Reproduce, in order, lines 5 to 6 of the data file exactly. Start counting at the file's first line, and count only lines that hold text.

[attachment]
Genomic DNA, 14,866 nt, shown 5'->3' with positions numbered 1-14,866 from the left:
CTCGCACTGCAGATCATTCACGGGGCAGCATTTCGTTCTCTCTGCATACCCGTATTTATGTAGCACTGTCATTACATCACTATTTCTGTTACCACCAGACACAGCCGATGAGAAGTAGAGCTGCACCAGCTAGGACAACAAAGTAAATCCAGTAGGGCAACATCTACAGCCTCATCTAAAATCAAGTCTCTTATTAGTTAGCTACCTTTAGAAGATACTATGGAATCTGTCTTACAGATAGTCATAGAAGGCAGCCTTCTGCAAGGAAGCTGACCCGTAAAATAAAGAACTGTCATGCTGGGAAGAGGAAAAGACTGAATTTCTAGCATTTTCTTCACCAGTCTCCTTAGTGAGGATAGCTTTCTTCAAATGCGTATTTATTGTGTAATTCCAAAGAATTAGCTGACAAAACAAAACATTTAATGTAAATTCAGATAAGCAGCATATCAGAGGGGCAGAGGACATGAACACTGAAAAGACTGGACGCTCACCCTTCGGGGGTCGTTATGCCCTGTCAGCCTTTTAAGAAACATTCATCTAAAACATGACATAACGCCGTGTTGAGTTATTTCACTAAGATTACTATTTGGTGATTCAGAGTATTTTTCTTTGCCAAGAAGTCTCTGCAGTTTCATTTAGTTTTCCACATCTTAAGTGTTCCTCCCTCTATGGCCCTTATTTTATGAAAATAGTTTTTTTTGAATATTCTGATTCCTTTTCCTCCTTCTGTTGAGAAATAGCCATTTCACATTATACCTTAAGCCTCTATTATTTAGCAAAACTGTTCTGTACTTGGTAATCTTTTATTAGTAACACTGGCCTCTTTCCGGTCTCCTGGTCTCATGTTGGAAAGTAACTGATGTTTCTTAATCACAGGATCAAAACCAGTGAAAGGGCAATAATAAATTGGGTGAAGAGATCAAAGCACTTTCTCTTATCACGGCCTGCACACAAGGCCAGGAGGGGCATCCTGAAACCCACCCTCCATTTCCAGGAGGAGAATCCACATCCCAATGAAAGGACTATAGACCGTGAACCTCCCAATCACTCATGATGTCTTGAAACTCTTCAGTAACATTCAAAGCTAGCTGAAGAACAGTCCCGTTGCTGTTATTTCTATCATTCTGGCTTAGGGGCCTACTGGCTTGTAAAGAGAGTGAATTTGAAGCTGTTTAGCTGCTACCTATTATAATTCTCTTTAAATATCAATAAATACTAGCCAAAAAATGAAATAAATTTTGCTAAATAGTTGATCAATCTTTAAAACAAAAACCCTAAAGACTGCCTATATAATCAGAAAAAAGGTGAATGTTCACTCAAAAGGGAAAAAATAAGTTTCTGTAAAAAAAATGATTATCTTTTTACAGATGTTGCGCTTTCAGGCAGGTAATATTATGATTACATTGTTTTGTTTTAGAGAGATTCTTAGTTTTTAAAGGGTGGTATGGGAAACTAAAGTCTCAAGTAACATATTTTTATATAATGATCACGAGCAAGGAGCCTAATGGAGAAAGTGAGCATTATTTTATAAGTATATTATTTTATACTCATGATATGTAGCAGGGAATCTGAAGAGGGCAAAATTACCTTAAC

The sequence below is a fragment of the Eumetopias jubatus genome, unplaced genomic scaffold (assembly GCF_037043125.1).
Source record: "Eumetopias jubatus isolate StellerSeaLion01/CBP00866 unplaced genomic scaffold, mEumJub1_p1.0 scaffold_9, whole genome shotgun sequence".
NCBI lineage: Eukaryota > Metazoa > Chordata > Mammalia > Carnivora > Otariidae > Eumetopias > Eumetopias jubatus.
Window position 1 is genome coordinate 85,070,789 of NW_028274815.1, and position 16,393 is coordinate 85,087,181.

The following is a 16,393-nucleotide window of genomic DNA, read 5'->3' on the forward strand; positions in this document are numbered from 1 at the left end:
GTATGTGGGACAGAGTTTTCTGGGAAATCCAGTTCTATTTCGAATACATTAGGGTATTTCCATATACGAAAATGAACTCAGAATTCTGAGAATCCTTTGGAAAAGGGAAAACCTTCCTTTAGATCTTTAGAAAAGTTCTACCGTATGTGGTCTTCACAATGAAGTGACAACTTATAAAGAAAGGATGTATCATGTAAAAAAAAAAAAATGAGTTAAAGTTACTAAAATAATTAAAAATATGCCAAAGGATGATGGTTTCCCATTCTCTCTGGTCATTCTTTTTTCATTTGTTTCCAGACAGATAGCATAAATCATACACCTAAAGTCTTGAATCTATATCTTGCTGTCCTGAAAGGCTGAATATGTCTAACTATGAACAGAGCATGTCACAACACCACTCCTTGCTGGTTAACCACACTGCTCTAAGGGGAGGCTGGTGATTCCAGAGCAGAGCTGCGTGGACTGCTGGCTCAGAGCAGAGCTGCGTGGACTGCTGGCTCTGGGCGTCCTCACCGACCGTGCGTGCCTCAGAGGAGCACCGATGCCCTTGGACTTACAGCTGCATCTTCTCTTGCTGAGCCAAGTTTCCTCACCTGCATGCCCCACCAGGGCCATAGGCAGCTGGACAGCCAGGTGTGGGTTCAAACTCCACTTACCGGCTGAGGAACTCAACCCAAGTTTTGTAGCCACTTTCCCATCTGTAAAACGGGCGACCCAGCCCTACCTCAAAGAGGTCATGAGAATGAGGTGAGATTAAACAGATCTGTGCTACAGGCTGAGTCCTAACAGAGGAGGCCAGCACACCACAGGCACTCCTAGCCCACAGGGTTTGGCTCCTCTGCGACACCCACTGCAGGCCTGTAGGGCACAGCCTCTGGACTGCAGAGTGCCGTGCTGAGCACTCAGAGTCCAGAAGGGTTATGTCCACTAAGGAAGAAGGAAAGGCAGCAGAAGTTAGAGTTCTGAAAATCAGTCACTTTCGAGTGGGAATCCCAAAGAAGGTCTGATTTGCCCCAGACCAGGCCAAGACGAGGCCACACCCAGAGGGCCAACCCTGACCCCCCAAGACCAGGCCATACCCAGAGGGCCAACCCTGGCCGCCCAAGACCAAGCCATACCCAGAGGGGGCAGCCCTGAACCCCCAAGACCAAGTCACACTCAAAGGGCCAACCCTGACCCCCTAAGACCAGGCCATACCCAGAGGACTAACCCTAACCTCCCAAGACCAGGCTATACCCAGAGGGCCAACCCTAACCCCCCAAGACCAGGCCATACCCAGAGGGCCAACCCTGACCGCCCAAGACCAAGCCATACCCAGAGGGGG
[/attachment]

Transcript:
NCBI lineage: Eukaryota > Metazoa > Chordata > Mammalia > Carnivora > Otariidae > Eumetopias > Eumetopias jubatus.
Window position 1 is genome coordinate 85,070,789 of NW_028274815.1, and position 16,393 is coordinate 85,087,181.